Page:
- Around this time, a phone call went out to Mick Jagger, who was forced to turn down Harrison's invitation to perform, due to the Rolling Stones' precarious situation as tax exiles in France.
- Lennon soon offered a different version of events, blaming manager Allen Klein for spreading false rumours, yet coming up with a story of his own that seemed to make a more damning case against himself: "I just didn't feel like it. We were in the Virgin Islands and I certainly wasn't going to be rehearsing in New York, then going back to the Virgin Islands, then coming back up to New York and singing."
- In a November 1971 interview with Chris Charlesworth of Melody Maker, McCartney admitted that his decision had been based partly on Klein's involvement: a Beatles reunion, he said, would have been "an historical event", for which "Klein would have taken the credit".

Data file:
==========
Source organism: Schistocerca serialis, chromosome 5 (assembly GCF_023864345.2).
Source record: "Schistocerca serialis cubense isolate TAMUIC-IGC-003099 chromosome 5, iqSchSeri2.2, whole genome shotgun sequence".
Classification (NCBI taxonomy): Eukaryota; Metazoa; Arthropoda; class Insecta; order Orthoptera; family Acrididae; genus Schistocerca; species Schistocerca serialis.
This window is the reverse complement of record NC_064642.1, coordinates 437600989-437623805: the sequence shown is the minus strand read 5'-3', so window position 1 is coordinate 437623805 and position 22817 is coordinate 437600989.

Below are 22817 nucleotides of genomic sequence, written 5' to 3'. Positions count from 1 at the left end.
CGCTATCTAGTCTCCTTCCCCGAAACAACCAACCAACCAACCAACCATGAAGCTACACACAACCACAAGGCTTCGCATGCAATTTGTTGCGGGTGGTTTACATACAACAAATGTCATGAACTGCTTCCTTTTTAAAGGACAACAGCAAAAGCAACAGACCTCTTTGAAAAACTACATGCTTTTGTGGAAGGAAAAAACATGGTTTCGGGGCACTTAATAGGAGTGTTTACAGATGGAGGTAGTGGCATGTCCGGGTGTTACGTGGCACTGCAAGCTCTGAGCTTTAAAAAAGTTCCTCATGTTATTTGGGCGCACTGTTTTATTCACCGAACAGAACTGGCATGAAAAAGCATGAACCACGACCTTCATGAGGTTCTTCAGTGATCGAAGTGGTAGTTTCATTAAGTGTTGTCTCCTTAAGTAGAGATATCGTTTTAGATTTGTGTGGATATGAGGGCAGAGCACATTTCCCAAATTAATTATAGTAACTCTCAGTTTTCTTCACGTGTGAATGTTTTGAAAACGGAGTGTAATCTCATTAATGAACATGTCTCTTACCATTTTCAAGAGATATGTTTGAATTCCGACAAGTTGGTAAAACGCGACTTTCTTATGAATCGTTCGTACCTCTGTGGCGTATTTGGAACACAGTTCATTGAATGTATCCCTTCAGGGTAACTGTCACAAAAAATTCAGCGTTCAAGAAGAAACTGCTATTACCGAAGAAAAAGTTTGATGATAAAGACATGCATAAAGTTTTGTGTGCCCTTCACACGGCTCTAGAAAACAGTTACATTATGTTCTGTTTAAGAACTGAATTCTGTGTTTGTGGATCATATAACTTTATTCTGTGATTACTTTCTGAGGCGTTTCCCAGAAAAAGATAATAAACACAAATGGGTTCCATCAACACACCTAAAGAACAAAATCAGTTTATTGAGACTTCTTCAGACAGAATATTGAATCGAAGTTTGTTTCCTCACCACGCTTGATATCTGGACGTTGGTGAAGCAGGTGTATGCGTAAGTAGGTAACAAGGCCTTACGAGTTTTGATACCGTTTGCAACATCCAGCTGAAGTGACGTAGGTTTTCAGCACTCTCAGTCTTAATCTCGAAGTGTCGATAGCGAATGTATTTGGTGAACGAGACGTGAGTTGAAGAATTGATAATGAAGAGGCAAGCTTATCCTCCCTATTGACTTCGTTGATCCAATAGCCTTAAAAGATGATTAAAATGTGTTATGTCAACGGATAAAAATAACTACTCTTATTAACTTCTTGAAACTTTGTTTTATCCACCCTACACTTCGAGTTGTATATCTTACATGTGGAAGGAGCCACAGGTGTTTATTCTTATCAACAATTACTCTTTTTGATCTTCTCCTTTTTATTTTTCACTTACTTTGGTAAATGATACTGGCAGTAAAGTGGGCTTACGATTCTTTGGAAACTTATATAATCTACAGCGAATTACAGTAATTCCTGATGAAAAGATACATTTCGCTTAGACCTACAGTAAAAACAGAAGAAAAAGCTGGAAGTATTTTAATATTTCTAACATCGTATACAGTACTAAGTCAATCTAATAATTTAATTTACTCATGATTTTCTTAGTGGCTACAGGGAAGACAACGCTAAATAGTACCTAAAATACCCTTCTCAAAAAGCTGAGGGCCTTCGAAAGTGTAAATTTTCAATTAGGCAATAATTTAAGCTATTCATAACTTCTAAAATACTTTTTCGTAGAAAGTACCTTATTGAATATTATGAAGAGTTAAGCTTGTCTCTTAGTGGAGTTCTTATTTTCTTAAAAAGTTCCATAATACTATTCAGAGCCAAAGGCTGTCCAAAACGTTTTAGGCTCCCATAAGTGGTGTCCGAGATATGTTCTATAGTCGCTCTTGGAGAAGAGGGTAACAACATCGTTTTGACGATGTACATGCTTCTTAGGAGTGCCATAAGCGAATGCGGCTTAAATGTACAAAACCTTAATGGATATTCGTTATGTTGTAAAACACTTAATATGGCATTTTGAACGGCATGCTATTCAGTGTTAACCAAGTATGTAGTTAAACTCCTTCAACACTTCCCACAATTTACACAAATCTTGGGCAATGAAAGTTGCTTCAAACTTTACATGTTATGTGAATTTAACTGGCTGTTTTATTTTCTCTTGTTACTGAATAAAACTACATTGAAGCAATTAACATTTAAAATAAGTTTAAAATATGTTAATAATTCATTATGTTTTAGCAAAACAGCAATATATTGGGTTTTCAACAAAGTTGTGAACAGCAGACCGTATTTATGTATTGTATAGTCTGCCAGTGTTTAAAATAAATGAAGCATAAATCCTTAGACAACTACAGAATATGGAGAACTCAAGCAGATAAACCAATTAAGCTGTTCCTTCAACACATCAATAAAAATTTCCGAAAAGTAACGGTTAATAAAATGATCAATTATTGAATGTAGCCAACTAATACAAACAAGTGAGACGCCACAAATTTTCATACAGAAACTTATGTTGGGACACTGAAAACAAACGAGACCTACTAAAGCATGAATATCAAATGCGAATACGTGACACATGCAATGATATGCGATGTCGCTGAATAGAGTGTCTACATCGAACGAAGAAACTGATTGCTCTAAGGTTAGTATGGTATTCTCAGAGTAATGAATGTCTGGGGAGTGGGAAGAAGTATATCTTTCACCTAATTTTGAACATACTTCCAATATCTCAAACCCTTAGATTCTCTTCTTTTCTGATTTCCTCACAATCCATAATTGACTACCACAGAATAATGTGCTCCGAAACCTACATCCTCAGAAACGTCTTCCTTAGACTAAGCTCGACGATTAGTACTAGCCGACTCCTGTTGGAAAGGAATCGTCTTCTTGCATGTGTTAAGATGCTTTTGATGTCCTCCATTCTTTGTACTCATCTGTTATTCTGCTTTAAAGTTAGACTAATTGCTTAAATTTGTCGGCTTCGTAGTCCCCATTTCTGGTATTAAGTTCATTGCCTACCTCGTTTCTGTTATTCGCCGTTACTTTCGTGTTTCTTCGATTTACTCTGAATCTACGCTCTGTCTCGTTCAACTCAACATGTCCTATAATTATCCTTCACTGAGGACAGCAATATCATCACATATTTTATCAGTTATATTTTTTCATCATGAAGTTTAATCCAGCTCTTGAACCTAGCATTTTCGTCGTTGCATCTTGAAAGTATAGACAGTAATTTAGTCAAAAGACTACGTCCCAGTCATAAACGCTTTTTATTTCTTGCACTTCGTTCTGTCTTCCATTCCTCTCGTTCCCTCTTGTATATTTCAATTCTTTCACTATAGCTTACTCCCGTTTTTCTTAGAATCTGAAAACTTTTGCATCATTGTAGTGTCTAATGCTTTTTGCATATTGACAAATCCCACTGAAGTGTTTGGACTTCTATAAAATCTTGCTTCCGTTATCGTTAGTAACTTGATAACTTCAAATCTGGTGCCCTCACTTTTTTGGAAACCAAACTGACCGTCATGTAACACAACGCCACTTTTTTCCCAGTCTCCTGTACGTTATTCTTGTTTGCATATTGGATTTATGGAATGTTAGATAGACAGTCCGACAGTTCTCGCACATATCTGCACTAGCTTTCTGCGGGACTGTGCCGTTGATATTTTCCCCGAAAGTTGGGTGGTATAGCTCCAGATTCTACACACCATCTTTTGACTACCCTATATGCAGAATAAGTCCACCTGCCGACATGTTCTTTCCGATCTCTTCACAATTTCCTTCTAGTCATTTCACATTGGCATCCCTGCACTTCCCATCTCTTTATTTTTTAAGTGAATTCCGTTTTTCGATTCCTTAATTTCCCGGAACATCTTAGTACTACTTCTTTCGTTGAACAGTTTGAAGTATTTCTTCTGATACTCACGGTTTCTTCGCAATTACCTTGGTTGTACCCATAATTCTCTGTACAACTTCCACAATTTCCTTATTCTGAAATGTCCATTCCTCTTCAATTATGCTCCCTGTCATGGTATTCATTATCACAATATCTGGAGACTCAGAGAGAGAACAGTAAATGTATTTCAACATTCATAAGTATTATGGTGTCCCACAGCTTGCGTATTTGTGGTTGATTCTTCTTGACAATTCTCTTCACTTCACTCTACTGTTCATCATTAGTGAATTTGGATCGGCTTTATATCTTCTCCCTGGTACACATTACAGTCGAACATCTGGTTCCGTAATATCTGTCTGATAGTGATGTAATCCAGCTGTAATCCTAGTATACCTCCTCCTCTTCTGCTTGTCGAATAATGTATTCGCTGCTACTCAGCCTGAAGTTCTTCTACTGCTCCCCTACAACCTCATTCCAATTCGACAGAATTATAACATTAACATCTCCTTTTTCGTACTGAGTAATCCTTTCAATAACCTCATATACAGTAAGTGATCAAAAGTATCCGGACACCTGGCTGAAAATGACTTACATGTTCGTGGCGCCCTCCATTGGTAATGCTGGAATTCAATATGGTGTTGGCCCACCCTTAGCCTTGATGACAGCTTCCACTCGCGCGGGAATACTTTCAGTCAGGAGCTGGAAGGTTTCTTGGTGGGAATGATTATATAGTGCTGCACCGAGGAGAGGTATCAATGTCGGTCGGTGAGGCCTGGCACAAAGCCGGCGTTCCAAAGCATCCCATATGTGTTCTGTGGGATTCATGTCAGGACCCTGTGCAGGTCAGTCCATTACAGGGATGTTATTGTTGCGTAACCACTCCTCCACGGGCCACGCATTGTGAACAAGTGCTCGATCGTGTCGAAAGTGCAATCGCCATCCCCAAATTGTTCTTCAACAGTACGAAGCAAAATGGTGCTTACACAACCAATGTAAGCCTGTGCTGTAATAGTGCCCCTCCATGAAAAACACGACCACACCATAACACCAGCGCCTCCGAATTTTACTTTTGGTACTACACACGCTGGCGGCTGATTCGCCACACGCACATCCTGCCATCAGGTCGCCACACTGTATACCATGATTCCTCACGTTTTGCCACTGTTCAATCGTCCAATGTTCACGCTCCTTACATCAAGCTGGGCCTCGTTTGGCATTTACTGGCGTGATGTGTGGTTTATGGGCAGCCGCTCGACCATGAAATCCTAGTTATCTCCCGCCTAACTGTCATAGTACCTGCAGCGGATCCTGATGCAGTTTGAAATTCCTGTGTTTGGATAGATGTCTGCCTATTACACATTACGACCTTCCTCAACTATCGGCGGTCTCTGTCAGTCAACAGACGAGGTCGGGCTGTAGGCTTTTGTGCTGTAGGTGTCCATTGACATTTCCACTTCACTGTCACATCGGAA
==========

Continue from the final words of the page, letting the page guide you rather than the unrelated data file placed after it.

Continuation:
- One such informal rehearsal took place in Harrison's hotel room, where he and guitarist Peter Frampton ran through the entire set – a measure, Frampton later realised, taken by Harrison to cover for the increasing likelihood of Clapton's non-attendance at the event.
- Wilkes also designed the picture sleeve for the "Bangla Desh" single, the front of which consisted of a collage of newspaper headlines relating to Bangladesh's thwarted efforts to gain international recognition.
- In his interview for Living in the Material World
The Concert for Bangladesh was satirised in two episodes of The Simpsons: "Like Father, Like Clown" and "I'm with Cupid". In the former, Krusty plays the album while a visitor at the Simpsons household. In "I'm with Cupid", Apu's record collection contains The Concert Against Bangladesh, which features a picture of a mushroom cloud on the cover, reflecting Indian−Pakistani nuclear rivalry in the region. (In fact, India supported Bangladesh during its struggle for independence.)